For Caryn Schwab, executive director of Mount Sinai Queens, a particular challenge is making sure the Astoria hospital has enough supplies.
Although the hospital is part of the Mount Sinai health system, which provides personal protective equipment (PPE), ventilators and medication, Schwab said they felt enormous pressure everyday.
“We did the best we could under what were extraordinary circumstances,” she said. “I’m incredibly proud of our entire team, especially those who work on the frontlines.”
Schwab noted that as information and research about the virus came out of China, Italy and other hard-hit areas, the regulations and practices kept changing.
Mount Sinai Queens had to expand the number of beds, especially critical care beds. The team had to evaluate staffing levels, which Schwab said was never enough early on.
Hospital executives were also working with staff to support them through the “enormous emotional toll” of the pandemic and the anxiety of keeping them and their families safe. At the same time, Schwab said, they had to ensure the staff was working at their best in the hospital.
“It felt like we were at war,” she said. “It felt like you were battling everyday against this enemy you couldn’t always see, except by the enormity of the onslaught of patients filling up the beds in the emergency room.”
With Queens as the “epicenter of the epicenter” of the pandemic, the number of coronavirus cases surged in the borough. Inside the hospital, Schwab said health care workers never felt like they could do enough.
With no vaccine and no treatment in place, there was a “huge learning curve” to understand what the virus meant in terms of taking care of patients.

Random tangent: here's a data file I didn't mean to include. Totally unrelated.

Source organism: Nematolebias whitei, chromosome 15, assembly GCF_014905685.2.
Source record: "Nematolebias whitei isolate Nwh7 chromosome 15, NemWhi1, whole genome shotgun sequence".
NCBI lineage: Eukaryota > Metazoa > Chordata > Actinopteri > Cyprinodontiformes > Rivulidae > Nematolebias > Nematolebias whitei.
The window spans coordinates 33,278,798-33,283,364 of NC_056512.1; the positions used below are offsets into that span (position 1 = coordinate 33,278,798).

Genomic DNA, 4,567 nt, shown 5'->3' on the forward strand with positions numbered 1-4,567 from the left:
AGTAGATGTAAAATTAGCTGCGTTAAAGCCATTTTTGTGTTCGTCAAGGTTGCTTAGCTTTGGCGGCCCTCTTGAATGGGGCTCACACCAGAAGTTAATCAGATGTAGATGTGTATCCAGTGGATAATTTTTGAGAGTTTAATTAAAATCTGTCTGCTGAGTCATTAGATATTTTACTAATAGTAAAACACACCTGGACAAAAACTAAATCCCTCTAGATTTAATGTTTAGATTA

“The staff has to not only take care of patients,” said Schwab, noting that visitors were not allowed, “they became mothers, brothers, daughters that couldn’t be there.”
Everybody was fully covered in PPE. Schwab said she couldn’t even see the facial expressions on people, diminishing the ability to connect with them.
“It was terrifying in a lot of ways,” she said.
Though it took awhile, Schwab said she saw the transformation of the staff’s familiarity with the virus over time. At one point, she heard a member of staff say they “got this now.”
“You could see moving from anxiety and being scared to a growing confidence level,” Schwab said. “We knew how to protect ourselves and patients.”
Although the curve flattened in New York, experts are expecting a second wave of coronavirus hospitalizations. Schwab said with so many lessons learned from this experience, what Mount Sinai Queens is doing now is inventorying those lessons.
They’re currently soliciting the staff for what went well and what they could do better.
“We are starting to focus on recovery now,” Schwab said. “We’re taking care of both COVID and non-COVID patients as the number declines.”
The hospital is offering a wide range of services that were suspended during the height of the pandemic. It opened its infusion center and pre-surgical testing center. All urgent surgeries restarted this week.
The pandemic also pushed the hospital into an accelerated rate of telehealth. They also reduced the number of staff contact with patients to a minimum.